It was March 15, 2020 when the schools closed and all of the jobs artist Simon Daniel James (Winadzi) had lined up fell through.
“I went into panic mode,” he said. “I was desperate.”
Luckily, the Kwakwaka’wakw artist – who has lived on Bowen since 2007 – had one major job come through: panels for the exterior of a low income housing building in Gibsons. “It’s a feel good project for me,” he said. The panels depict the creation story of Raven releasing the sun.
While working on the panels last summer, James got a call from a friend saying there’s this client building a house on a neighbouring island and the client wants him to carve something. “I honestly thought it was going to be a mask or a panel or something small.” The commission wasn’t small. “Two totem poles, side by side, with a beam that goes across. Twenty feet high and 24 feet wide.
“I was so excited.”
The Gibsons panel project was the largest commission of James’ art life – this was the second largest. “Both of them in the same year,” said James. “And I never turn down a job, I just figure it out.”
James hired some family who were unemployed due to the pandemic and they went to work starting last September.
His immediate family was also fully involved. “My wife and my stepmom started peeling logs with me and my children were sweeping up every day and filling up bags,” said James. For sustainability reasons, the logs are second growth.
While James’ eight-year-old daughter is happy to run around helping – she wants to be an artist – his 10-year-old son however is a negotiator. James wound up paying his kids $7.50 an hour to help out, the price of an ice cream at USSC Marina. “It’s just such a feel good project because my whole family is involved,” he said.
“It was just an amazing thing to happen.”
But then James’ health started going downhill. He burst a tendon in his leg and then about two months later, he was sitting at home after making breakfast for his children when the room started to spin. “It felt like I was being flushed down the toilet in the middle of the room.
“I spoke at the United Nations, I speak in public, I’m a storyteller and I was having difficulty calling 911 and telling them who I am, where I am and what’s going on,” said James. He was diagnosed with vertigo, likely from all the stress.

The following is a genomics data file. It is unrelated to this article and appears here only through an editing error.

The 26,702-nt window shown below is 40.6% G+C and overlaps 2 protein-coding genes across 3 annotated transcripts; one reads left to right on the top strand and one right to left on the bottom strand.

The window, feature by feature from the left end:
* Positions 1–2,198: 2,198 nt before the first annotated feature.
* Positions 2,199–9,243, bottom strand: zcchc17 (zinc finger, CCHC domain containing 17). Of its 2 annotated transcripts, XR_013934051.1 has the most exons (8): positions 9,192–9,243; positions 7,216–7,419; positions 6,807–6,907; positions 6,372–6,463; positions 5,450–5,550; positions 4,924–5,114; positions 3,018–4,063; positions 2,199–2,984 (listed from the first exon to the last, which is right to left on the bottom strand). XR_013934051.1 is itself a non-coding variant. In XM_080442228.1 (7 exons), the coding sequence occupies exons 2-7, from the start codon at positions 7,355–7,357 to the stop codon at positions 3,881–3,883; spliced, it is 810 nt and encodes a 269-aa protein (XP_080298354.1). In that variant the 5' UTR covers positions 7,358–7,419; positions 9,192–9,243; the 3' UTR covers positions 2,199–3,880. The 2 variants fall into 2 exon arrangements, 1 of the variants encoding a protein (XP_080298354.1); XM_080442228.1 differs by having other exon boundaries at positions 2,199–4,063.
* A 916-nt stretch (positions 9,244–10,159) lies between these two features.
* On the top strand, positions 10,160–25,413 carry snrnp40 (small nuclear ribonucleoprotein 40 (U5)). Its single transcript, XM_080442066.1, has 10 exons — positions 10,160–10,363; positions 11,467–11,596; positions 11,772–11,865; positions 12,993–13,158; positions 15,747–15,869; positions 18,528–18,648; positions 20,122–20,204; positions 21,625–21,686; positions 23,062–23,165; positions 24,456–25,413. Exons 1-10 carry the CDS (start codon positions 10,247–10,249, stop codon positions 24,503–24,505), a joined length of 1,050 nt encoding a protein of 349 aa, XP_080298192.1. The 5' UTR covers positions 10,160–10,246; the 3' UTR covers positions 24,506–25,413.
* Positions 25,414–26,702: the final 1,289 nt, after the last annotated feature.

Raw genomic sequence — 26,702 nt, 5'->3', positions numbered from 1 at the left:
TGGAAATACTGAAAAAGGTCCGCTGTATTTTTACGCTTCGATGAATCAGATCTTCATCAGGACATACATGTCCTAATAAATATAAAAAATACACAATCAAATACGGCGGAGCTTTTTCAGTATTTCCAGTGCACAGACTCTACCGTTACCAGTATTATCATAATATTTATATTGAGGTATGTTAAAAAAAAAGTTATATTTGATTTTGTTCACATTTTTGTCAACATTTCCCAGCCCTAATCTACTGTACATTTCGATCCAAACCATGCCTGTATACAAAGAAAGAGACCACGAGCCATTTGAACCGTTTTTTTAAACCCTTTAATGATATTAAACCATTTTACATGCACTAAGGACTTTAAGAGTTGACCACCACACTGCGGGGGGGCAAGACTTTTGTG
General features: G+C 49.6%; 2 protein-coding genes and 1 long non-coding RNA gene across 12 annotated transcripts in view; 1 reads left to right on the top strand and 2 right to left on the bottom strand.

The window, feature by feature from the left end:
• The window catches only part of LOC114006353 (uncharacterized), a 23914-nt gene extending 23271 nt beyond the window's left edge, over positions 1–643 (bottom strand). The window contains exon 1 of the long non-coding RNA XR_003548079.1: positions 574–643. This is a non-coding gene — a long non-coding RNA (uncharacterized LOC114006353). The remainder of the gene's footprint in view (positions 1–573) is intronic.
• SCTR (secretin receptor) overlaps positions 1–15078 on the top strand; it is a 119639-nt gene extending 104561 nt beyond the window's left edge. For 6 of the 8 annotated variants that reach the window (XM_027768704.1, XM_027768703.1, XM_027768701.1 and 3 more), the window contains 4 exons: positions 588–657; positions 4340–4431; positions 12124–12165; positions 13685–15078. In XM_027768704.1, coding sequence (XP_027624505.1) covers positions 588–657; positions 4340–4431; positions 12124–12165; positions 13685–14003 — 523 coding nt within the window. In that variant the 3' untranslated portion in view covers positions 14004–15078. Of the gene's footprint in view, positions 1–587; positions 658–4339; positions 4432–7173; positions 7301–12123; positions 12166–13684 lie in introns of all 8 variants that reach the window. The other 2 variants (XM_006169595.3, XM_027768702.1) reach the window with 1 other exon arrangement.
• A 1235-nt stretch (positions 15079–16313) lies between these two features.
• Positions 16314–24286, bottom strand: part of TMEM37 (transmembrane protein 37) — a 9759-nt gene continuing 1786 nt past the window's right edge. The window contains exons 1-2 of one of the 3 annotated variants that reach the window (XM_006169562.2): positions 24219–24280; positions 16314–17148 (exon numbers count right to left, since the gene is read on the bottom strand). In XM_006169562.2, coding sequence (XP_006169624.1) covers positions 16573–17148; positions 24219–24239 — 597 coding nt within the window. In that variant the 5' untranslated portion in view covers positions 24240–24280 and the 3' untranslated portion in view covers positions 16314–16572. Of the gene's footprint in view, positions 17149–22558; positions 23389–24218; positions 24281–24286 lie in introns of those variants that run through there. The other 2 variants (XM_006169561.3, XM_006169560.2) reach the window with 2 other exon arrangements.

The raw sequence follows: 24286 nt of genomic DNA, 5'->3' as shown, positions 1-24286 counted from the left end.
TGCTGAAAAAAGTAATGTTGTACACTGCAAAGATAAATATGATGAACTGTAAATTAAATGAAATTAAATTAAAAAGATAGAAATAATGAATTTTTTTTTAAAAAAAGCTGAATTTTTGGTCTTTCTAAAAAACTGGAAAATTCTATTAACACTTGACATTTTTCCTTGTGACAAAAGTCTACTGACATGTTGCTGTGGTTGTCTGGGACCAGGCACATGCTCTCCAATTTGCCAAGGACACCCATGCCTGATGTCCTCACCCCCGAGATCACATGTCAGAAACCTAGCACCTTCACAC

“But I had to keep going. I had to keep my family employed. I had to keep the bills paid. I had to keep my children going,” he said. “My wife, she stepped up so big and supported me through all of this.
“It’s been a wonderful roller coaster ride.”
The panels are mid-installation in Gibsons and James hopes he’s about three weeks away from completing the totem poles (“It’s difficult to paint when it’s three degrees!”)
The totem poles’ story comes from James’ ancestors – it’s a story his father told him.
“The beam represents a serpent and this transformer – I just decided to do it in a serpent way – came to one of my ancestors, and said, ‘I know who you are,’ and told him his name.
[The ancestor] said, ‘Well, I’ll take your word for it, because I don’t know who I am. I woke up this morning not knowing.’
And the transformer came to him and pointed his finger at his forehead and shot a lightning bolt right through his skull. This man turned around and pointed at the transformer and did the same thing – returned the favour.
And then the transformer said ‘You are the man that I’m looking for.’
And four times the transformer came back. And [the ancestor] was sitting there still. He burned his body in a fire, he drowned him in the ocean, and on the fourth time he came, he said, ‘you are definitely the man I’ve been looking for.’ And so he brought him a canoe filled with treasures and wrapped around the canoe was a design of a serpent. A double headed serpent. And he told him, ‘All you have to do is think about where you want to go, touch the paddle to the water and be transported there immediately.’”
The design depicts that story. The 24-foot beam with the spiral totem poles on either side – an eagle on one side, a raven on the other. “Because it’s a transformer – he transformed into different creatures.”
“In this little story, he transforms into an eagle, a raven, a bear and a wolf, and then transforms back into serpents again at the bottom.”
The serpents spiral in different directions and at the bottom face one another “kind of as guardians to the entrance of this house.”
“And I just wanted to make the client feel safe by having guardians, so that’s what this is.”
Commissions for James have picked up since the pandemic began. “I’m loving that my recognition now is getting out there. Where people want me to put designs on buildings, public art pieces. I’m doing lectures again,” he said. “I feel great, because a year ago, I lost everything. I lost all of my jobs and my wife and I were just so uncertain about what we were going to do.”